0
$\begingroup$

Let $S \left(\begin{bmatrix} x_1 \\ x_2 \\ x_3 \\ x_4 \end{bmatrix}\right) = $ $\begin{pmatrix} x_1 & -2x_2 & x_3 & x_4\\ 2x_1 & - 4x_2 & -3x_3 & -3x_4\\ x_1 & -2x_2 &-4x_3 & -3x_4 \end{pmatrix} $

Determine if this linear transformation is surjective or injective. I already determined that it is not injective because the $\dim(Ker(S)) \not= 0$ therefore it is not injective. And I know a transformation is surjective iff $\dim(Range(S)) = $ dimesion of the codmain. However in a question like this the codomain is not given so its kind of throwing me off. Any help would be great!

$\endgroup$
  • $\begingroup$ If nothing is given, the codomain is typically just the biggest thing that makes sense; in this case that would be $\mathbb{R}^3$ (or $K^3$ if you're working in a more general setup). But it's a good question; one could have simply taken the codomain to be $\mathrm{Range}(S)$ -- then surjectivity would have been a lot easier to (dis)prove. $\endgroup$ – fuglede Apr 23 '14 at 11:37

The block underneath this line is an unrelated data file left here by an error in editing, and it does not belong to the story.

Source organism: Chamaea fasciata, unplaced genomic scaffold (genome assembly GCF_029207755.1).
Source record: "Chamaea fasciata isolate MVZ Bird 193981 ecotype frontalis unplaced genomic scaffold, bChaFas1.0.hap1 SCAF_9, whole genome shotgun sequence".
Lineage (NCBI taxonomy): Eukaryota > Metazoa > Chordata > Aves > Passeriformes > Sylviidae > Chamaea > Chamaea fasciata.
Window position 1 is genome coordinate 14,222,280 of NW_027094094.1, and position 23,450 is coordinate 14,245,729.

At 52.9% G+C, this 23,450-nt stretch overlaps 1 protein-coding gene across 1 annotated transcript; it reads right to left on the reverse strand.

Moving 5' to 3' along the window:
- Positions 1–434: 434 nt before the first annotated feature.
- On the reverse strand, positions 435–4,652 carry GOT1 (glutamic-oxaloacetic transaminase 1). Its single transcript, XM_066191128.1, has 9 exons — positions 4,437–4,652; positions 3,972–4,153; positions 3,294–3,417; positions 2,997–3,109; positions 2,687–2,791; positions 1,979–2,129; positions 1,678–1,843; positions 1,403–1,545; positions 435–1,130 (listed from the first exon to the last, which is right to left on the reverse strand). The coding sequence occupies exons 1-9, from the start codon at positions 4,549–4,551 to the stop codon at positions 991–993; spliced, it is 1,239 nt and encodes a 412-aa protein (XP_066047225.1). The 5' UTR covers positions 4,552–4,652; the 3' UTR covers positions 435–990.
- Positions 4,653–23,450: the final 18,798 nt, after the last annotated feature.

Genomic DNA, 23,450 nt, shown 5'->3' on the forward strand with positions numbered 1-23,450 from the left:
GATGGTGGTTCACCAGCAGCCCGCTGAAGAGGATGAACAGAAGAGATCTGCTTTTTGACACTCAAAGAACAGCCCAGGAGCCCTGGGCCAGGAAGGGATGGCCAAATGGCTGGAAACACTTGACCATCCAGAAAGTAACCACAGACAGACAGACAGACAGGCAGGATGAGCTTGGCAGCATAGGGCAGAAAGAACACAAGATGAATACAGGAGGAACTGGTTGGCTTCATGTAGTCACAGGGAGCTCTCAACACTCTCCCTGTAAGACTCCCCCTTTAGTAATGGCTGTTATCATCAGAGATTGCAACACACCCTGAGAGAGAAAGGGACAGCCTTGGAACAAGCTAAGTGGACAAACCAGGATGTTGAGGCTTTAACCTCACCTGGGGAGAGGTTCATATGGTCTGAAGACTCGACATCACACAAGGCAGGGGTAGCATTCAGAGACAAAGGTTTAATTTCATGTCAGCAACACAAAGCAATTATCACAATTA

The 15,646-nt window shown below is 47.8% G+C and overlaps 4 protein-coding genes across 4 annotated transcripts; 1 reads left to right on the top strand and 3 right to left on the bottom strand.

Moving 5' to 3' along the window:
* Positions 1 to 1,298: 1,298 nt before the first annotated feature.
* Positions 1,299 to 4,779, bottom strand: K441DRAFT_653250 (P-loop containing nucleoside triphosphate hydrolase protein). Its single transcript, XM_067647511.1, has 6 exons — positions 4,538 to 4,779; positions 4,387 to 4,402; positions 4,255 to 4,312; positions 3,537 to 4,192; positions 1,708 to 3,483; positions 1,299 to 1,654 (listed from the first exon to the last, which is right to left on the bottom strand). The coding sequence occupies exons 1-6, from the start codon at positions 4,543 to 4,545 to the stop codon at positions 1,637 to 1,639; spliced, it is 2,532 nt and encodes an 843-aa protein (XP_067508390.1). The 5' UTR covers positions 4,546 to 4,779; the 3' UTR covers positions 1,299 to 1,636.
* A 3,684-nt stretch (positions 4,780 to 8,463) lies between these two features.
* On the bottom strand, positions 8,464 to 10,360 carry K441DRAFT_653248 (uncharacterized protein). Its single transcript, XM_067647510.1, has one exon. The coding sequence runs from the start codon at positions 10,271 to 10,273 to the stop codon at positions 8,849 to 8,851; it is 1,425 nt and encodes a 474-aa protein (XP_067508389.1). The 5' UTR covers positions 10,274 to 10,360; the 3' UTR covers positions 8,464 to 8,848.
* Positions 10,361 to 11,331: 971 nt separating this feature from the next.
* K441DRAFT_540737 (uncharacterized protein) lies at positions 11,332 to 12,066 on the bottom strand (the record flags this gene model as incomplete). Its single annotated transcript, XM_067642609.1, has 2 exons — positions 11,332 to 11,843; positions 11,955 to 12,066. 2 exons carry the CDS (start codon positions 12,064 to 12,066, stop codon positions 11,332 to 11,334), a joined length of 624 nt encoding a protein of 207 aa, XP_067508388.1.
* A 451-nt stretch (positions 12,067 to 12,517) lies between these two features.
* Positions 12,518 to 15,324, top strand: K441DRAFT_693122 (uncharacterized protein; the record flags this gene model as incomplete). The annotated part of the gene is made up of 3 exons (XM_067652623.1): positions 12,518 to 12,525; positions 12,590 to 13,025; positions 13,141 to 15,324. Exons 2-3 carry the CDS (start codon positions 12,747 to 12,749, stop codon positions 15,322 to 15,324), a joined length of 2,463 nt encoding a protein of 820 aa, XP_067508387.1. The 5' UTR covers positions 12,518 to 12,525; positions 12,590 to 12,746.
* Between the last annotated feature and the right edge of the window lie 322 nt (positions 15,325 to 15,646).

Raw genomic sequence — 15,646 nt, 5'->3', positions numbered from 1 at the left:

• $\begingroup$ To me, it looks like the codomain is the set of $3\times4$ matrices. Note that it doesn't say that $S$ is represented by the matrix; it says that the matrix is the value of $S$. Of course this could be a transcription error by the OP.... $\endgroup$ – Greg Martin Apr 23 '14 at 12:29
  • $\begingroup$ @GregMartin Judging by the fact that OP says it's not injective I think the result is meant to be a vector with three coordinates, otherwise the map is injective. I guess he wanted the operands to be equally spaced out. then again, it's missing some plus signs in this case so who knows. $\endgroup$ – GPerez May 23 '15 at 15:55

Your Answer

By clicking “Post Your Answer”, you agree to our terms of service, privacy policy and cookie policy

Browse other questions tagged or ask your own question.